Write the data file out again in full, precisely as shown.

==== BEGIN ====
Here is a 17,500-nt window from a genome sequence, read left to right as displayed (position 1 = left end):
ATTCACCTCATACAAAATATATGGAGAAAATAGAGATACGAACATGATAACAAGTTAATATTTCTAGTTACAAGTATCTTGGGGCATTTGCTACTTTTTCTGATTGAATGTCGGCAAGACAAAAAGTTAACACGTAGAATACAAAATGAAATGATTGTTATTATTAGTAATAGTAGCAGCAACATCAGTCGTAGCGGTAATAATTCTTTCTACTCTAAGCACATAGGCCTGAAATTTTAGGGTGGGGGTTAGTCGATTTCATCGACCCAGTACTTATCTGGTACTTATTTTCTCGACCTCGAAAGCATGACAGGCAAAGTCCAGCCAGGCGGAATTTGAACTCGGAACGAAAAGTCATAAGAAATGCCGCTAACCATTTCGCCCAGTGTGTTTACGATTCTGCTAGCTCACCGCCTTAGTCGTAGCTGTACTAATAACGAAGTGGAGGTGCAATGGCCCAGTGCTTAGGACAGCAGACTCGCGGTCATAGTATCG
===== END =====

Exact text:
Here is a 17,500-nt window from a genome sequence, read left to right as displayed (position 1 = left end):
ATTCACCTCATACAAAATATATGGAGAAAATAGAGATACGAACATGATAACAAGTTAATATTTCTAGTTACAAGTATCTTGGGGCATTTGCTACTTTTTCTGATTGAATGTCGGCAAGACAAAAAGTTAACACGTAGAATACAAAATGAAATGATTGTTATTATTAGTAATAGTAGCAGCAACATCAGTCGTAGCGGTAATAATTCTTTCTACTCTAAGCACATAGGCCTGAAATTTTAGGGTGGGGGTTAGTCGATTTCATCGACCCAGTACTTATCTGGTACTTATTTTCTCGACCTCGAAAGCATGACAGGCAAAGTCCAGCCAGGCGGAATTTGAACTCGGAACGAAAAGTCATAAGAAATGCCGCTAACCATTTCGCCCAGTGTGTTTACGATTCTGCTAGCTCACCGCCTTAGTCGTAGCTGTACTAATAACGAAGTGGAGGTGCAATGGCCCAGTGCTTAGGACAGCAGACTCGCGGTCATAGTATCG